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Selling The Drama


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13 hours ago, gingerjon said:

It's worth pointing out that, rather like the decline in participation not being a rugby league specific thing, that sport in this country is simply not as mainstream as it once was.

I don’t think any individual can ever be as big as they were (pre internet days) when media was more streamlined and so the focus was on a small number of people.

Princess Diana and the Spice Girls, you couldn’t open a newspaper without seeing either plastered across them, and newspapers were the main source of news. There is nothing remotely at that level of fame today as there are so many more famous people so the attention is much more diluted.

13 hours ago, Dave T said:

I don't agree that the game negates individual skill, not at all. Those two games you highlight were extremely rare. The Cup Final at Wembley this year was a far better game than the Grand Final and a far better example of a top quality game which was tight and tense and still had some quality attacking play. 

If you think that RL hasn't had a star player for 15 years then you are just wrong. During this period Super League has had attacking talent like Rob Burrow, Danny McGuire, Sam Tomkins, Rangi Chase, Stefan Ratchford, Johnny Lomax, Kevin Sinfield, plus then we have had short term talent like Ben Barba, Chris Sandow etc wowing crowds. I could probably list 50 or 60 players from this period who were known for their flair.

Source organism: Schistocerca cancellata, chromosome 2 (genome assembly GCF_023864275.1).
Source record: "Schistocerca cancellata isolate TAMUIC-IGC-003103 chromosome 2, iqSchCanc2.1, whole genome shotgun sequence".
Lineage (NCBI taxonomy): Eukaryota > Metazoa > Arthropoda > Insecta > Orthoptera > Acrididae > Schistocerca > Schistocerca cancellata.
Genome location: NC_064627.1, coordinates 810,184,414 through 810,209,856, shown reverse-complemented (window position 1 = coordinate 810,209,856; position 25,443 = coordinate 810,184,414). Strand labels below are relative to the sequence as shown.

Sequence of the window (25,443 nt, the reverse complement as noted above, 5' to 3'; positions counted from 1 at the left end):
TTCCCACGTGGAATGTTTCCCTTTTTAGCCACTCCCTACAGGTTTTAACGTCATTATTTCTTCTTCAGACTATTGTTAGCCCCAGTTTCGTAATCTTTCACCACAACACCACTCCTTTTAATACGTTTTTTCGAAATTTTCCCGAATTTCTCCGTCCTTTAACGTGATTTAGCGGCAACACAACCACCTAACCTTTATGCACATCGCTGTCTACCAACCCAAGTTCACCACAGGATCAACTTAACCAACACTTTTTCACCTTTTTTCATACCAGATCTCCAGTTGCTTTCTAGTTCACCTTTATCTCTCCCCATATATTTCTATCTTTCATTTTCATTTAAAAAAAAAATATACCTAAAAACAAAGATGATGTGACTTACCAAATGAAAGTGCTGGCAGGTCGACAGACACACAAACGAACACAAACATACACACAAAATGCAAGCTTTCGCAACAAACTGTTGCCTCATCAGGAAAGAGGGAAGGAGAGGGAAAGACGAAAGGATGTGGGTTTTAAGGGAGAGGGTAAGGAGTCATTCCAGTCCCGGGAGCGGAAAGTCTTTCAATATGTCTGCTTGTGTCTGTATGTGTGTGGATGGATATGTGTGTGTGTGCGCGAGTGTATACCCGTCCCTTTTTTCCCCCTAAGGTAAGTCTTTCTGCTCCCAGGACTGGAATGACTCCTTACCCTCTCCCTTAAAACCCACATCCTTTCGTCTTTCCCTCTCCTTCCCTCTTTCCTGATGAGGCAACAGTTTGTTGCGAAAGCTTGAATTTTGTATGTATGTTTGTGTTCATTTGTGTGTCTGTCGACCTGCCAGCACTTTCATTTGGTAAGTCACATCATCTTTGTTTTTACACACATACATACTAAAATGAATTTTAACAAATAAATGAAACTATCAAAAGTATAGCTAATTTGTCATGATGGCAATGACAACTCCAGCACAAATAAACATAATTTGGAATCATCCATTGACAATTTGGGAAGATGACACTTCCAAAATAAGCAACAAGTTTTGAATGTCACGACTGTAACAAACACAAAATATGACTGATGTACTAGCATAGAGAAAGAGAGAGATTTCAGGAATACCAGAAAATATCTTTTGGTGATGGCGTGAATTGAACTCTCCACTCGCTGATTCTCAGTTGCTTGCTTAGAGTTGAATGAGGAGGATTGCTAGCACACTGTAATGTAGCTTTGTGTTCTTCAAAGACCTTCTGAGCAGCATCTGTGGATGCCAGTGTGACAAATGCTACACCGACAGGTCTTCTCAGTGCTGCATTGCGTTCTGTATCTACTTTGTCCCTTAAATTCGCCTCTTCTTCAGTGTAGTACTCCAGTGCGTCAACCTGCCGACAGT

I think a slight problem we have in this country is the reliance of Aussie coaches and tactics which has led to a more conservative game, but the rules more than allow for creative play and flair players. 

 

You listed great players. The talent level hasn’t changed (certainly in RL, RU is a different story as it’s much more gym focused), the opportunity to stand out and become stars has. None of those are ‘star’ names in the sense of being known. They aren’t known because they can’t stand out. RU has the same issue in this regard. No household name in precisely the same period (15 years). 

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13 hours ago, Dunbar said:

Is there any evidence to back this up or is it your memory/perception of how the game is now played?

Statistics from the Super League are impossible to come by but as I have posted in another thread, in the NRL in 2019 4 out of every 10 tries was scored from a play starting outside the 20 metre line of the opposition and 1 in every 10 tries started from a play 40 metres out or longer.